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Fig. 4
Representation of the worst and best case* scenarios for an endurance athlete. From baseline positions (A), if the theoretical athlete's VO2max decreases, and their VLamax increases (B), output at AnT and AeT is reduced severely, due not only to a lower VO2max, but also to a smaller fraction of this reduced capacity providing lactate clearance. In the best case* scenario for an endurance athlete (C), the athlete decreases their VLamax and increases their VO2max. This significantly increases output at both AnT and AeT, because it not only benefits from a higher output at VO2max, but also from a greater fractional utilisation of this elevated capacity.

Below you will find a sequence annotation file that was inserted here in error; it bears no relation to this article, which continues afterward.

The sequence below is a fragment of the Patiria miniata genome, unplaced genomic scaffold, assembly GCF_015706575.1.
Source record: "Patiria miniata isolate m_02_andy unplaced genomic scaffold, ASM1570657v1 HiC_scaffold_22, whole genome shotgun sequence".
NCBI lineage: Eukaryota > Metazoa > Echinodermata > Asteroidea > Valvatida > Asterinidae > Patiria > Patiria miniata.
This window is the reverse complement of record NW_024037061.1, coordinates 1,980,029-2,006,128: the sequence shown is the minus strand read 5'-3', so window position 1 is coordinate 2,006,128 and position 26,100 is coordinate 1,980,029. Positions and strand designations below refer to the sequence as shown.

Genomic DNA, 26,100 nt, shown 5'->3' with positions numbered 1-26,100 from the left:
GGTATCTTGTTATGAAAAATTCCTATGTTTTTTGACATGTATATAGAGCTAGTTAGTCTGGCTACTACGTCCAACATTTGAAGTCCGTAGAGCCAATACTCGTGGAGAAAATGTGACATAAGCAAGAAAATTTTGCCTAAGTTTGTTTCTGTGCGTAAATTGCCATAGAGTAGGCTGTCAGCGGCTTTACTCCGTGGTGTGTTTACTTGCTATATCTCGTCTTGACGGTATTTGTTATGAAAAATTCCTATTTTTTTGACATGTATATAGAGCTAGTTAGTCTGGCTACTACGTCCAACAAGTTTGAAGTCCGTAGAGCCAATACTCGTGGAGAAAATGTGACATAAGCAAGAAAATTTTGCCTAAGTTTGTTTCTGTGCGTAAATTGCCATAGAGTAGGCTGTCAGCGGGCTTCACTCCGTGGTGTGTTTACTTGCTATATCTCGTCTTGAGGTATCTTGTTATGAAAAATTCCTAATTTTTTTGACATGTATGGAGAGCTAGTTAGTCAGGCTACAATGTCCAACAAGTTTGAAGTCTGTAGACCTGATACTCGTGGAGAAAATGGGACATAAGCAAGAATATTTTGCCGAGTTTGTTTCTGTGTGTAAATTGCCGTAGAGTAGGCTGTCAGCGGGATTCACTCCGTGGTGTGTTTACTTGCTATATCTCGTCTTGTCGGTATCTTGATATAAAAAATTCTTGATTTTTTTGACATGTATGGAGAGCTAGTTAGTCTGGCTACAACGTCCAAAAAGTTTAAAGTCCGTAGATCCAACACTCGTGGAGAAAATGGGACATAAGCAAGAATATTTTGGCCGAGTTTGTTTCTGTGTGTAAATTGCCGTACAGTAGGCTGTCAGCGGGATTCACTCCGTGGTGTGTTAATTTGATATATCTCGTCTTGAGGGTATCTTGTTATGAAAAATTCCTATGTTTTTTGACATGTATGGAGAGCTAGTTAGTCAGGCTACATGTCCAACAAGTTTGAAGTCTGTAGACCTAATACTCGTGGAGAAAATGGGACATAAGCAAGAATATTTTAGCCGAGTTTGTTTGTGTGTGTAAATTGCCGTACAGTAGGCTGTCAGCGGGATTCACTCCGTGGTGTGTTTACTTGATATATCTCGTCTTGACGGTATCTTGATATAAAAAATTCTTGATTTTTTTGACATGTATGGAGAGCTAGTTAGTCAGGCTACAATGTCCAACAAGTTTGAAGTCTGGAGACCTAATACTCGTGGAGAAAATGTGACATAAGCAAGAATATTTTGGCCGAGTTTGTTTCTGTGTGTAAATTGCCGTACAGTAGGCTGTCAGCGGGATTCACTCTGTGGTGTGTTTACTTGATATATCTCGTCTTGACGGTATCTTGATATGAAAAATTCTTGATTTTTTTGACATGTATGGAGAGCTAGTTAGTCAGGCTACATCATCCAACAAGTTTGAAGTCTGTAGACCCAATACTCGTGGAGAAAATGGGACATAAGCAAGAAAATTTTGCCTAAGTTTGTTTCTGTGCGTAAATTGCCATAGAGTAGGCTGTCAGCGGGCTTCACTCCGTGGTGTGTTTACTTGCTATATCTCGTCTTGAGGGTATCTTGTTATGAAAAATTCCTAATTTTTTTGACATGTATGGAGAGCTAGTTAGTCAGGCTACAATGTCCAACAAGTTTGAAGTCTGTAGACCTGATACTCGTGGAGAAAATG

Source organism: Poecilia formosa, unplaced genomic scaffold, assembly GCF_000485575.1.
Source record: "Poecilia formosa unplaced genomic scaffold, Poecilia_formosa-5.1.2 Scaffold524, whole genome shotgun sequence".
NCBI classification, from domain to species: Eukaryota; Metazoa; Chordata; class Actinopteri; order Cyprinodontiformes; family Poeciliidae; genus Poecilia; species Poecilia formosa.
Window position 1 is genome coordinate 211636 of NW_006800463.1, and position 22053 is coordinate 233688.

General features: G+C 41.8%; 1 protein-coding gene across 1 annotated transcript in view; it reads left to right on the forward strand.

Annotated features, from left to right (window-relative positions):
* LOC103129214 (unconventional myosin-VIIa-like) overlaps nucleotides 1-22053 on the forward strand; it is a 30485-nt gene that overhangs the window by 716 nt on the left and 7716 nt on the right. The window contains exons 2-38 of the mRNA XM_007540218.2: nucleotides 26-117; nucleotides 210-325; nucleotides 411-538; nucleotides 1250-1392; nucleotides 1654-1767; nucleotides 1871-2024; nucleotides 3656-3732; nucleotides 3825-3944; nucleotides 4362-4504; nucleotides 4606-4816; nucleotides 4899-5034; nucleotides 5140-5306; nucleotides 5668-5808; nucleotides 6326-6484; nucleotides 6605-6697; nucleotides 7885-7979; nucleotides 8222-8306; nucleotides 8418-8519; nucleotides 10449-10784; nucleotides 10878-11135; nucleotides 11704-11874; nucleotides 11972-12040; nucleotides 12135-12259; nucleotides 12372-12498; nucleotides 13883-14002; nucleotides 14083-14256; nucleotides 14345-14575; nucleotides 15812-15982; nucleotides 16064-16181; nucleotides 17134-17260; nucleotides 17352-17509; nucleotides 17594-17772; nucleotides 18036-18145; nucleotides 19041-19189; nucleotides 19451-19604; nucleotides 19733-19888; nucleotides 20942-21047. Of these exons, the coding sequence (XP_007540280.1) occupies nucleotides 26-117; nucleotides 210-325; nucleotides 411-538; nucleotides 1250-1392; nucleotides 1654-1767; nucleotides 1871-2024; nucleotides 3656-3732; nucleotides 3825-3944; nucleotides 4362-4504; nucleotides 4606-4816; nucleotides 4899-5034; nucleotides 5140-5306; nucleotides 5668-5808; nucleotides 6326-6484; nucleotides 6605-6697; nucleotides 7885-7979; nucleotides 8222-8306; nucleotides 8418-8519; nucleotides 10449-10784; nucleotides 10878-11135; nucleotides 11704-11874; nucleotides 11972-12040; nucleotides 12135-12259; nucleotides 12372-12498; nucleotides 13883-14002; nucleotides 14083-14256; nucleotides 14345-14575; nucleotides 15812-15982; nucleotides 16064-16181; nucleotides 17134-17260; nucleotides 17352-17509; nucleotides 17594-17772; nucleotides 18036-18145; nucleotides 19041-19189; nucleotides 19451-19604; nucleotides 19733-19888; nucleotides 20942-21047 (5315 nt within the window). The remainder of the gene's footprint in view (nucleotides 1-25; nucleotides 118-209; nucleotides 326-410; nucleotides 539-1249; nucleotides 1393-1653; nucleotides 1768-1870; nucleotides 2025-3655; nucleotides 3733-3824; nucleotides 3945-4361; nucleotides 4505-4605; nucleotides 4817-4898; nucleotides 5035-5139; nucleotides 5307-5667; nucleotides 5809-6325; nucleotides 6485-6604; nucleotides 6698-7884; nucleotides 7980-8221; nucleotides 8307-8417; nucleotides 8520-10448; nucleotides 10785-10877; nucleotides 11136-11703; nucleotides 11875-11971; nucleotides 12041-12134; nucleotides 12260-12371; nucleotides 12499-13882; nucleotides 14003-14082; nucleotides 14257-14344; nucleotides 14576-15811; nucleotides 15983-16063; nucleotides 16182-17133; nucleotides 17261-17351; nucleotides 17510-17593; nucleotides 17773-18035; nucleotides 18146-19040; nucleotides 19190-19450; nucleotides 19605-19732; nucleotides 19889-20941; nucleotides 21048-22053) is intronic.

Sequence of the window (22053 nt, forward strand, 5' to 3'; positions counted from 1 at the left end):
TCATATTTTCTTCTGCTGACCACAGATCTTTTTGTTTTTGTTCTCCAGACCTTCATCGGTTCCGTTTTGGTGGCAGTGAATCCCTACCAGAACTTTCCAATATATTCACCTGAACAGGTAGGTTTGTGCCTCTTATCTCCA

*Please note: this is only a 'best case' scenario, if the athlete doesn't require a higher VLamax in order to make a race winning acceleration. The specific demands of an event determine the theoretical optimal level of VLamax. It is also important to note, that even for a 'steady-state' event that doesn't require a 'high' VLamax - the VLamax must still be 'sufficiently high' to fuel the aerobic metabolism.

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Fig. 5
Representation of the scenario where no change occurs in the output at AnT or AeT, despite changes to both VO2max and VLamax. From baseline positions (A), if the theoretical athlete's VO2max and VLamax decreases (B), the output at AnT and AeT can remain stable. Despite the reduction in VO2max, the fractional utilisation of this reduced capacity has increased. If the athlete increases both their VLamax and VO2max (C), output at AnT and AeT can also remain stable. In this instance, the increase in VO2max is offset by a reduced fractional utilisation of the elevated capacity.